But we can tackle the problem. A full repeal of House Bill 6 would restore the state’s renewable energy and efficiency programs and demonstrate to Ohioans that FirstEnergy’s corruption and dark money will not win the day against Ohio consumers. So far, members of Ohio’s legislature have instead punted on developing a real solution to this problem, blocking economic growth and investment on our home turf. It is time to draft a new energy policy for Ohio.

So, while we should all enjoy the excitement of the NFL draft on the shores of Lake Erie, let’s not forget that Ohio’s elected officials have been on the clock since the news broke of the largest bribery scandal in the state’s history. Yet very little has happened to move the ball forward. Maybe it’s because FirstEnergy paid to put its name on Browns Stadium much like they paid to leave their mark on the Ohio Statehouse.

Go Browns!

-Lisa Maatz, Senior Advisor, Ohio Citizen Action


The Ohio Climate Justice Fund

Apr 26, 2021 11:57 AM

We’re excited to announce the launch of The Ohio Climate Justice Fund (OCJF), an emerging initiative that will invest in Black, Indigenous, and People of Color (BIPOC) organizations in Ohio, working at the intersection of racial justice and climate action.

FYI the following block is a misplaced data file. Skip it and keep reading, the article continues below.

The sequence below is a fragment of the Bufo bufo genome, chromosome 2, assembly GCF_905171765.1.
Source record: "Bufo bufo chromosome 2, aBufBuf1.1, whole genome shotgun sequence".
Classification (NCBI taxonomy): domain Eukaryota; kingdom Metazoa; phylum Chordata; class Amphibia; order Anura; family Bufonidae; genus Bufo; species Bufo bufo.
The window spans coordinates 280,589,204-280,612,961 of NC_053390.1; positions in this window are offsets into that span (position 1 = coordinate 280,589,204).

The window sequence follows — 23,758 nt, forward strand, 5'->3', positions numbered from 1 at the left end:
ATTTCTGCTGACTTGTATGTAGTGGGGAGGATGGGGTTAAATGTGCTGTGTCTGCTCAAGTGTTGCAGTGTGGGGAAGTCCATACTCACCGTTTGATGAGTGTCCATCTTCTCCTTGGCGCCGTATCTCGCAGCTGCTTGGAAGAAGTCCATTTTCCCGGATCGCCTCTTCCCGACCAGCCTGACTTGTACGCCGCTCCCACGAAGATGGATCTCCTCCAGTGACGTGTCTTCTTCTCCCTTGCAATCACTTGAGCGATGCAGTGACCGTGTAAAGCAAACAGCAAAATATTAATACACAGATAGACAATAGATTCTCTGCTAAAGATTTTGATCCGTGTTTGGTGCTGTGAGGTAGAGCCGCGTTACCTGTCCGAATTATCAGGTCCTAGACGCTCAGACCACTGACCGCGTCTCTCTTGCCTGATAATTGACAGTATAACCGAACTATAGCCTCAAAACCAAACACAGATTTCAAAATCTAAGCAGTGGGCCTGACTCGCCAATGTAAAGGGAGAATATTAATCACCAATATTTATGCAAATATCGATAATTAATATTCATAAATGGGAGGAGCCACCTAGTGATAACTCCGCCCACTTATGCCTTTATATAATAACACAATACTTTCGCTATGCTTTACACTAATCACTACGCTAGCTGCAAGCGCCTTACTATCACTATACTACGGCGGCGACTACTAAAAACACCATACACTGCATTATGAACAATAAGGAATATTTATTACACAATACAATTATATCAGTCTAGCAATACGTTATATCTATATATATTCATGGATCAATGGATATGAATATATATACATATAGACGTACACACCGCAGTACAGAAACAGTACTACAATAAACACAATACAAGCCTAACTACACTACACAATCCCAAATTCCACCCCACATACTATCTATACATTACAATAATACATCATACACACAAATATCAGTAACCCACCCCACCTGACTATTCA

Efforts to advance a clean energy future have historically excluded diverse voices. And studies have shown that nonprofit organizations led by people of color receive only a fraction of the philanthropic investment that White-led organizations receive.  

The OCJF was created to elevate a diverse coalition of advocates that will build the power to influence policy change and help move us toward a just and inclusive clean energy economy for Ohio.  

Launched with seed funding and support from the George Gund Foundation, Energy Foundation, and the Cleveland Foundation, the OCJF will award competitive, one-time grants between $15,000-$30,000 to BIPOC led organizations across Ohio to host community listening sessions and lead communities in conversations about the best and most effective ways to address climate and environmental justice in their communities. Grant applications are due by COB on May 19, 2021. 

To learn more, visit ohioclimatejusticefund.org, or email Leah D. Hudnall, Director of the Ohio Climate Justice Fund at [email protected]. To stay connected to this effort, follow the OCJF on Twitter, Facebook, and LinkedIn